Before the joy of the holiday season is upon us I would like to take this opportunity to talk about the sneakier side of racing. People have criticized and even mocked me for some of my racing tactics. But rest assured they are legal and will reap rewards in competition. Some of these maneuvers have even been employed by Olympic athletes this year in London. Remember, nothing else matters except who crosses the finish line first. Let’s get started!
Shadowing – When attempting to pass another racer of similar speed, it can be to your advantage to run as closely as possible to this person. From either side or behind will work. The object is to distract him/her long enough to blow their concentration. This can be very effective in short distance races such as 5 and 10K’s. Take care that you do not run too close and cause a safety issue for yourself and anyone else in the vicinity. This method was very useful this past weekend in my 10 mile trail run. The recipient of my aggression was somewhat displeased, but I did win the battle.
Blocking - Intentional or not, it’s been done to all of us at some point in a race. If you’ve been running steadily but find the need to reduce your pace temporarily to recover, it is advisable to take the opportunity when passing someone slightly slower. Briefly adopt their stride and run side by side until you are ready to resume your previous speed. This will create a temporary “wall” for anyone behind you, causing them to have to run very wide and burn precious energy. This trick comes with a risk. If you hang around too long some of the more aggressive runners will shove you to the side as they push their way between the two of you. The more patient runners will wait for a better opportunity to pass and your objective will have been met. They have stayed in your rear view mirror until you have had a chance to catch your breath and leave them in the dust. The victim may get a brief break as well but the benefit is lessened since it was not at a time of their choosing.
Elbow/Shove – Many times at the start of a race, while trying to grab a position, someone will pull up their elbows and aim them at your ribs. If you closely watched the men’s 10,000 meter event during the Olympics this year, there were some perfect examples of this tactic. I have used it occasionally going into a turn or blasting my way through two people who later admitted they were blocking me. Try not to take offense when this happens, it’s part of racing and it may be me doing it.
Splash n’ Dash - This method is hit or miss literally. What I like to do at a water station is to grab a cup of water, pour it over my head to cool off, crumble the cup and throw it down behind me but at the feet of the runner behind me. This provides a very small distraction but it’s better than nothing. You have the cup in your hand anyway, why not try to get a little more benefit from it? I have witnessed others tossing the cup in the same manner as me but leaving a bit of water inside as to cause a splash when it hits the ground.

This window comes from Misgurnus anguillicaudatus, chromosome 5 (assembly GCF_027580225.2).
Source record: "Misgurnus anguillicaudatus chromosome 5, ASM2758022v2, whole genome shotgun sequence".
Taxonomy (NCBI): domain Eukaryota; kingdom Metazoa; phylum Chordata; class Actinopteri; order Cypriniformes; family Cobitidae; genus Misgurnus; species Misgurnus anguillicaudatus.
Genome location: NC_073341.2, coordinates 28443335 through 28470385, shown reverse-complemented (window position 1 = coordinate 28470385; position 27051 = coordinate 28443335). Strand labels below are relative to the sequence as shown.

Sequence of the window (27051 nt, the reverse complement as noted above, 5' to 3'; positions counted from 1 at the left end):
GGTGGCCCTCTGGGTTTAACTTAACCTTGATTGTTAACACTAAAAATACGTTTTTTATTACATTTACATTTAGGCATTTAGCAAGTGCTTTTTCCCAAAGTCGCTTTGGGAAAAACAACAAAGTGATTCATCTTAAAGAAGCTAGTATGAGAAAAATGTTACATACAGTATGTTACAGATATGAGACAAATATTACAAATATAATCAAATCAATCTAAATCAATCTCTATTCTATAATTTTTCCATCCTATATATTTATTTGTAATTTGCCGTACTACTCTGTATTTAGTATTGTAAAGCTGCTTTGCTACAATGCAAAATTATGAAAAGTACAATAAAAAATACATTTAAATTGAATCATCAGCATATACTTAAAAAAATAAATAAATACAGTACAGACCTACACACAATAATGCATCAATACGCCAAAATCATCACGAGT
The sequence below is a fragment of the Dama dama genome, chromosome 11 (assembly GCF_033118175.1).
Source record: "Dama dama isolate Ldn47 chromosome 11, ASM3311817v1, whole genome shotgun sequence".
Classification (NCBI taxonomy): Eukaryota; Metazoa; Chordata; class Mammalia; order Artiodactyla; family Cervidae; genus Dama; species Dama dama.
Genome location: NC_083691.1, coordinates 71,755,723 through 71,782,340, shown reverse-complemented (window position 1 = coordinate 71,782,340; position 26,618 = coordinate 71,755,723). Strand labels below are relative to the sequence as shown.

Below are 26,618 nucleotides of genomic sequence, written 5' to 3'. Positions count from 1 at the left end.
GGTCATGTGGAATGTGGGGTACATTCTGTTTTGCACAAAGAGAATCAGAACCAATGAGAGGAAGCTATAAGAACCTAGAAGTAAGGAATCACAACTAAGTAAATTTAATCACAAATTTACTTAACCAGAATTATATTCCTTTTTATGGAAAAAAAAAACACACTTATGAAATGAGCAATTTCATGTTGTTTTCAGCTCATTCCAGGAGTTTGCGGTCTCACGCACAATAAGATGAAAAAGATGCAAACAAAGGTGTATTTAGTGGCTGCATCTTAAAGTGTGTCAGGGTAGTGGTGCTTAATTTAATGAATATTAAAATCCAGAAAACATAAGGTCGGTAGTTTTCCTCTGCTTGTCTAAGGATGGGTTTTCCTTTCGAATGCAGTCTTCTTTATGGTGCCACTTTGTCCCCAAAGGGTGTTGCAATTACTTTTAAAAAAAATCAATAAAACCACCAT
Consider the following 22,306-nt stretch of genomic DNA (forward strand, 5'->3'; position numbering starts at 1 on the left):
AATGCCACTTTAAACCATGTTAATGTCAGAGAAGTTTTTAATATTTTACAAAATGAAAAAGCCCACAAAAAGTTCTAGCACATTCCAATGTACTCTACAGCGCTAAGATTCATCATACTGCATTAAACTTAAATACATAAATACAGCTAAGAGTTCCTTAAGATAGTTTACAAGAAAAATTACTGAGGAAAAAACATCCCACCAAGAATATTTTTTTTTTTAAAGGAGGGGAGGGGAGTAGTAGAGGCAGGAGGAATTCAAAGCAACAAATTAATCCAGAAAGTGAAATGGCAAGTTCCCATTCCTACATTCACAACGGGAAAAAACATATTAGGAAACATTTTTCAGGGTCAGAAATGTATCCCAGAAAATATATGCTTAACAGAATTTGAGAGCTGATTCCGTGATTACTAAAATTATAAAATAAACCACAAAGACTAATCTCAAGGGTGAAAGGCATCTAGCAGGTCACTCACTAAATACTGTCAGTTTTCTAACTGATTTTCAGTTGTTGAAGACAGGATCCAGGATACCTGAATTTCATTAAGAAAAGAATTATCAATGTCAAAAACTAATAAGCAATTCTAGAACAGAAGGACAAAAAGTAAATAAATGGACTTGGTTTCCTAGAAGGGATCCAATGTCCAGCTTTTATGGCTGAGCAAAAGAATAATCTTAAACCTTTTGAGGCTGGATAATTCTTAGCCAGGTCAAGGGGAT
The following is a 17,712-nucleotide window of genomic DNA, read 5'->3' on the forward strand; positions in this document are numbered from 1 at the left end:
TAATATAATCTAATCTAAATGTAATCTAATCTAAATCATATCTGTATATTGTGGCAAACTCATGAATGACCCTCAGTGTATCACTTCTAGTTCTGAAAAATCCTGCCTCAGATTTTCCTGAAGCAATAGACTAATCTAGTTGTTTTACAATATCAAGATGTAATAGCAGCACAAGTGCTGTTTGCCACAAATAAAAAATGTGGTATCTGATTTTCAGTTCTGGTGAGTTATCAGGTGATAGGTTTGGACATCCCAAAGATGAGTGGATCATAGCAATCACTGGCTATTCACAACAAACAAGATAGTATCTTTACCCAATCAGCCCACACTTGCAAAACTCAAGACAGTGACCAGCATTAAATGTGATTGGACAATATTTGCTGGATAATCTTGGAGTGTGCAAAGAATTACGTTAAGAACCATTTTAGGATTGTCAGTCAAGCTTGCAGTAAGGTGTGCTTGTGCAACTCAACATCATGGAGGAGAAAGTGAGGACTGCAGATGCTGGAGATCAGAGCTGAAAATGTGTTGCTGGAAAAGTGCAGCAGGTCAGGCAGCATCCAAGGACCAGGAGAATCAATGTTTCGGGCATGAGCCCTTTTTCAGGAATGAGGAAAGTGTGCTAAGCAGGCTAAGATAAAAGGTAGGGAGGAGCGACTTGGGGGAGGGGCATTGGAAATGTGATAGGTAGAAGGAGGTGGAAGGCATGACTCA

Stutter Step - If someone has really been giving you a hard time and you just can’t shake them from your six, you may want to resort to this malicious maneuver. Try to get a SLIGHT lead on said annoyance going into a turn. Once the runner falls in behind you, bring your stride down drastically for a split second and hope they don’t run into the back of you. I have made the very few people I have used this on pretty mad but it blows their concentration and rhythm enough that they were no longer a factor in the race. Be careful because this must be done perfectly or you will cause a crash, but when executed correctly it is very effective. If you ask me, it’s their fault if they run into you. What happens when someone stops short in traffic and gets rear ended? The person driving the rear car gets the ticket for following to closely. Enough said.
Splashing - This is one of my favorites. Rainy, snowy and all around sloppy days are required to pull this one off. It’s simple, yet effective. While running a race most people will choose to go around puddles and generally sloppy areas. Check the conditions before the race and lace up one of your more unfavorite pair of running shoes. If there are runners along side or behind you, aim right for that puddle and don’t pull back on your stride. Depending on the depth, I have emerged on the other side with relatively dry shoes because when your foot hits the water or slush with force, there is a split second where the liquid is displaced and does not rush back in enough time to soak your feet. Instead it does splash up the legs of your competitors. He he.
Gassing - Here’s a fun one that I have witnessed but never attempted and works for men and women alike. If you are a woman, buy the cheapest, foul smelling “perfume” you can find and then proceed to apply it in excess. Most runners are too polite to say anything prior to the start but they will surely understand your objective when the race starts and you are leaving a putrid wake vile enough to gag anyone who dares run behind you. Most race courses are narrow enough that when the smell can’t be avoided, they will back off. Now you just have to worry about who’s ahead of you. Men, ours is a little harder to pull off. Wear a shirt that you race in over and over without washing it. By the time you hit four or five races and this sweat soaked shirt has been kicking around in your trunk, the smell will be bad enough to wave off even the strongest of runners. Smell is the most powerful sense human beings have. Why not use it to your advantage?
Run for fun and race to place everyone!© Copyright 2012 The Hornet, All rights Reserved. Written For: Adventures In Running